Published on: 2.12.2019

Information produced by Finnish Environment Institute

Is a lake thriving or not?

The waters of a lake look clear and blue. Does this mean that the lake is in a good condition? How is the status of a lake or river actually defined?

There are many types of lakes and rivers as well as coastal waters. While some lakes can be naturally clear, the waters in another may look brown because there are many mires and other peatlands in its catchment. The water in a river flowing through clay soils often looks grey and turbid.

The status of water bodies is today assessed on the same criteria based on their natural condition across the EU. In practice this means that a lake with brown waters or a turbid river can also be classified as having a good ecological status if the stain or turbidity occur for natural reasons.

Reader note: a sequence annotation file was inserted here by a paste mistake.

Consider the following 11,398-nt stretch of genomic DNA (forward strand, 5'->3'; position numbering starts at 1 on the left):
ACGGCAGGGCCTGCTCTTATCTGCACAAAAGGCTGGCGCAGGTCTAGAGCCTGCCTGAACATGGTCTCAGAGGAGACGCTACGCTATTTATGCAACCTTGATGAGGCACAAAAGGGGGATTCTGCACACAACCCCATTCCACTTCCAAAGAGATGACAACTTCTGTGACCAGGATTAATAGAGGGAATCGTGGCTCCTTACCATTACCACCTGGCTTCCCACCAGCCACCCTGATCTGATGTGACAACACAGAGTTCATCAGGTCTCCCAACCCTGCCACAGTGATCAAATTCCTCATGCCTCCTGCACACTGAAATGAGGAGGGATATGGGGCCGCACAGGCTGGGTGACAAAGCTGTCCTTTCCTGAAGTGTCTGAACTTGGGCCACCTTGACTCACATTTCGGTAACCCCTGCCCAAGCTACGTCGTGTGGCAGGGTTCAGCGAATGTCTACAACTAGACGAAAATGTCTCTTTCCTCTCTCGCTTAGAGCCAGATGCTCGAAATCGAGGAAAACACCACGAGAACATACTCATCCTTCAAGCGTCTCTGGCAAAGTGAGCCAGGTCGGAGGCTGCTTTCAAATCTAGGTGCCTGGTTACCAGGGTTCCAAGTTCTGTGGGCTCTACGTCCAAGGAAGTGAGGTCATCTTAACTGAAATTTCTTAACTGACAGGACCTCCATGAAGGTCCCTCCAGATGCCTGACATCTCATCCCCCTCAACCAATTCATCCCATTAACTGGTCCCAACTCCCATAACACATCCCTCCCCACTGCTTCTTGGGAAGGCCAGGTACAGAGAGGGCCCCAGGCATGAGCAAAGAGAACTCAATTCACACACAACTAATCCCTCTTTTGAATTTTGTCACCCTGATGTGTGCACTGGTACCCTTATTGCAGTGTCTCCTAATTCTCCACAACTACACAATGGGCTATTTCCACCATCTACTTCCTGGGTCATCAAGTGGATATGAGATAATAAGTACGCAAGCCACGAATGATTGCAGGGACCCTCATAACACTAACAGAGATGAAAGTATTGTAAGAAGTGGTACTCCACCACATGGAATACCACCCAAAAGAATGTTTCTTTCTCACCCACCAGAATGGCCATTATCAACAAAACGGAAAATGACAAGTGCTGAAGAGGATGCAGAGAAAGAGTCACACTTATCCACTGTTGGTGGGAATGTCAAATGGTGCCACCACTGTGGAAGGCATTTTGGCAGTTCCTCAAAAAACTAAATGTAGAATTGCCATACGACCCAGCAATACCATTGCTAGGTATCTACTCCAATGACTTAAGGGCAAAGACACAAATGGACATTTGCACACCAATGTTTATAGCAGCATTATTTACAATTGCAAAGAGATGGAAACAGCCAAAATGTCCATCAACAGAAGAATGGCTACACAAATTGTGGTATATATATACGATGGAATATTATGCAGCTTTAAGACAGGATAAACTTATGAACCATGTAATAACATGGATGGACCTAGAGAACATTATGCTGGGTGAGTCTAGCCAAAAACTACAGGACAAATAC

The essential point is anthropogenic impacts on aquatic environments. Have wastewaters caused eutrophication in a nutrient-poor lake? Is a dam built in a river a barrier that prevents fish migrations? Has the benthic community lost diversity or disappeared altogether because of oxygen depletion driven by pollution?

If changes of this type have not been observed or they are mild, the ecological status of the lake or river can be considered good, whereas major changes indicate a less favourable status.

Image: © Erkki Kettunen, Vastavalo